nah it was brain damage not mental issues, though I'm sure that's off the scale too. It was somehting like 17,000 have come back with brain damage. Which, I can tell you from experience in my own family, is no light matter at all.

Not just brain damage, the cost of care for all the various injuries people have picked up is phenomenal.

It is difficult because these are the same armed forces that will oppress, but then again if they are part of the community then they won't.

support for armed forces comes too close to the American "Support our troops" rhetoric that is used to stifle any criticism, although reversing that non-argument might be valuable.

Pilgrim
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Mar 30 2006 11:11
martinh wrote:
rkn wrote:
I'll try again wink Did anybody see the piece on Newsnight about Veteran's from Iraq in the US, walking to New Orleans, talking about their experience etc? Its on Newsnight site watch again i think.

Zobag was telling me about the number of people coming back from Iraq to the US with mental issues of one sort or another. Cant remember the numbers tho. Does anyone know about similair situation in the UK?

IMO this is where any serious anti-war campaign should be targetted...

This is the sort of thing that has proved the tipping point in a number of long-running wars since WW2. It is definitely a good idea to dig some more and publicise it - maybe a feature for Freedom or a news thread?

However, I think the likely impact on members of the armed forces is only one thread of a serious anti-war campaign. While I think it's hard to achieve here industrial action against the war is something we should advocate. And to counter the daft SWP/STW march round in circles stuff - direct action in itself. If we think war is bad ( and I hope we all do wink ) then we should support and actively encourage people who do stuff like the Trident ploughshares actions and blockading bases. Britain's involvement as US lapdog won't end through politicians, but through escalating the costs to the state and British capital. Politicians in certain countries (mainly ones that speak romance languages and have strong anarchist movements wink ) already know there is a cost in supporting what the US wants to do.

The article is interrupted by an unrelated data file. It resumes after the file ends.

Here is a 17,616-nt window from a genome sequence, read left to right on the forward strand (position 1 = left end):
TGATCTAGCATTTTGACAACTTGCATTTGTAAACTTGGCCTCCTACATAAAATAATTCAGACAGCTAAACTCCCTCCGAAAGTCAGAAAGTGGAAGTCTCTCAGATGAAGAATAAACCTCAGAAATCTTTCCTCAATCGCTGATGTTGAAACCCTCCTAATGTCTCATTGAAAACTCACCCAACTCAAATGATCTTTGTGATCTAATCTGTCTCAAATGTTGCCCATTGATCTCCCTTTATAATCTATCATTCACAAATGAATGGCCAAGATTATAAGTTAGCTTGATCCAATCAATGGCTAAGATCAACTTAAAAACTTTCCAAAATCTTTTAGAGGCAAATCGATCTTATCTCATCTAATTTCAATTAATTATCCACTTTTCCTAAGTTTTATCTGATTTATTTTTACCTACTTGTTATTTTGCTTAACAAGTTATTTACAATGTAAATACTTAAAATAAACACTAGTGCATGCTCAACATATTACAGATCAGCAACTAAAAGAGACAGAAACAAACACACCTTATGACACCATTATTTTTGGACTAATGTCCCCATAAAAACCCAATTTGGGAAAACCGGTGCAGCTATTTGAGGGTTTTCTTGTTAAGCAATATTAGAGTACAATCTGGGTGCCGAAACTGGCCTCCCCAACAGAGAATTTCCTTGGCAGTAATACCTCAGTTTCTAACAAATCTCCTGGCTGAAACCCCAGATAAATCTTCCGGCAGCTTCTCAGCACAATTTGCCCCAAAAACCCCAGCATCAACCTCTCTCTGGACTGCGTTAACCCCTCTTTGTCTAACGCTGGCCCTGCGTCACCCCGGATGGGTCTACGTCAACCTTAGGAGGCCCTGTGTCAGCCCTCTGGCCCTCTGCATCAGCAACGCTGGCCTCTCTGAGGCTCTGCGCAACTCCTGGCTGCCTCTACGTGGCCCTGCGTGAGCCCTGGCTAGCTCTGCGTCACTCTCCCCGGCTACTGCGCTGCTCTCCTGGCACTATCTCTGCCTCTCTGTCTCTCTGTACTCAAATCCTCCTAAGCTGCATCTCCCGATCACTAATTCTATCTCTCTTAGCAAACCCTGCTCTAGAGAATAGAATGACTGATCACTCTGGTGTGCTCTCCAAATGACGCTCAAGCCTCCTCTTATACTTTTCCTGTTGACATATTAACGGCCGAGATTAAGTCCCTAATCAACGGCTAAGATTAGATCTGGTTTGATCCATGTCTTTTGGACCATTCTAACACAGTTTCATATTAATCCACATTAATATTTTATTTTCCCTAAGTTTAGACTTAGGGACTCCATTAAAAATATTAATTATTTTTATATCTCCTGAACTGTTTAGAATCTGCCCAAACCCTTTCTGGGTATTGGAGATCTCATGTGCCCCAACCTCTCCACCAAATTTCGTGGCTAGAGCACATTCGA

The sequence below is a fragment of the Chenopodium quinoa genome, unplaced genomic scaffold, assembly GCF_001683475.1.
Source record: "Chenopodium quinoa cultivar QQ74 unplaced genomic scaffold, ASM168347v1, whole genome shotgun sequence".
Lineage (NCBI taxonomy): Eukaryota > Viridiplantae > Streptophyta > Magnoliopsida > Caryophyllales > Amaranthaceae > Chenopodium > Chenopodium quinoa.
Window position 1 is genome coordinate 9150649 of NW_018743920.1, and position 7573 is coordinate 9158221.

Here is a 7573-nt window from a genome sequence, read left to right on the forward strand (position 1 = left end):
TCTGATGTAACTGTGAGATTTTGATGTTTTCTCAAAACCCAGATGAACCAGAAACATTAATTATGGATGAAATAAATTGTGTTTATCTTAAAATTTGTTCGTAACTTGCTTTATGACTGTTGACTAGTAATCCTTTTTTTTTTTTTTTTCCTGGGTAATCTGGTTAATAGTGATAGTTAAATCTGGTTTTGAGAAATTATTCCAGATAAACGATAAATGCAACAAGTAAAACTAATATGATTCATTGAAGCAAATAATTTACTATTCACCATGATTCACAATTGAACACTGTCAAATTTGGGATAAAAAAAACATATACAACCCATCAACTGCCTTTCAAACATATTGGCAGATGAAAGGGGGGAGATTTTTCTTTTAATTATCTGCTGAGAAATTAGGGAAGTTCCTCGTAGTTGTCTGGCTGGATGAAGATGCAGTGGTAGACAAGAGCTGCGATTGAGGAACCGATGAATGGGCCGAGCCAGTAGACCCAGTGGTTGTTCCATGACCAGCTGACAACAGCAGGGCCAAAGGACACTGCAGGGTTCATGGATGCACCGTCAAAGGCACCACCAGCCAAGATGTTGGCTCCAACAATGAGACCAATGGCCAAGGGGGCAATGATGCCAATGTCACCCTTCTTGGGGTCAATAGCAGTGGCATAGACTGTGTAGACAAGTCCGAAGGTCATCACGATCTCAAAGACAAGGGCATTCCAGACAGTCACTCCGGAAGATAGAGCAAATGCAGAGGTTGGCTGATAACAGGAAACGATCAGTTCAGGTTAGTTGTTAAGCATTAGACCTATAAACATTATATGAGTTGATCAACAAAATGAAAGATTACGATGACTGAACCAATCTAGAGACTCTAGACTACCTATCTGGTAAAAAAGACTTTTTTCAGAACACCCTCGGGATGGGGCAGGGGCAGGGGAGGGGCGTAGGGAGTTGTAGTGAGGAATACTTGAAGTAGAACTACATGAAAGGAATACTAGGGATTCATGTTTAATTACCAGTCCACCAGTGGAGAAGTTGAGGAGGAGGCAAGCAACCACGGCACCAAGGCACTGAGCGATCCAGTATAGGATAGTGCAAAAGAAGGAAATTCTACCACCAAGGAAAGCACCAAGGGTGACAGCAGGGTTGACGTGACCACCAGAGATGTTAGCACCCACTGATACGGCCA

Perhaps this is something we should talk about more - it's not as if there won't be more wars along in the future.

Regards,

Martin

I'm currently Freedom's Defence bod, and I'd be interested to write something on the damage (as much mental as physical and sometimes even more so) done to people during their military service.

It's certainly true that ex-forces people are often treated shamefully after their service is over. They can often end up living on charity and benefits and have all sorts of mental and physical damage to contend with. It seems as though a lot of people, especially the politicians (surprise, surprise) seem to forget these people as soon as they are discharged and have walked out of the barracks gate.

Well worth an article, IMHO. But it'll have to wait until after I've finished the one I'm currently working on and that won't be for a week to ten days.

I'll bear it in mind, though for when I'm done with the current article.

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jef costello
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Apr 2 2006 00:53
Pilgrim wrote:
It's certainly true that ex-forces people are often treated shamefully after their service is over. They can often end up living on charity and benefits and have all sorts of mental and physical damage to contend with. .

A fairly large percentage of homeless are ex-forces.

Post traumatic stress disorder is terrible at the leels that the army admits that it happens, so it must be chronic.

Caiman del Barrio
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Apr 2 2006 01:21
Jef Costello wrote: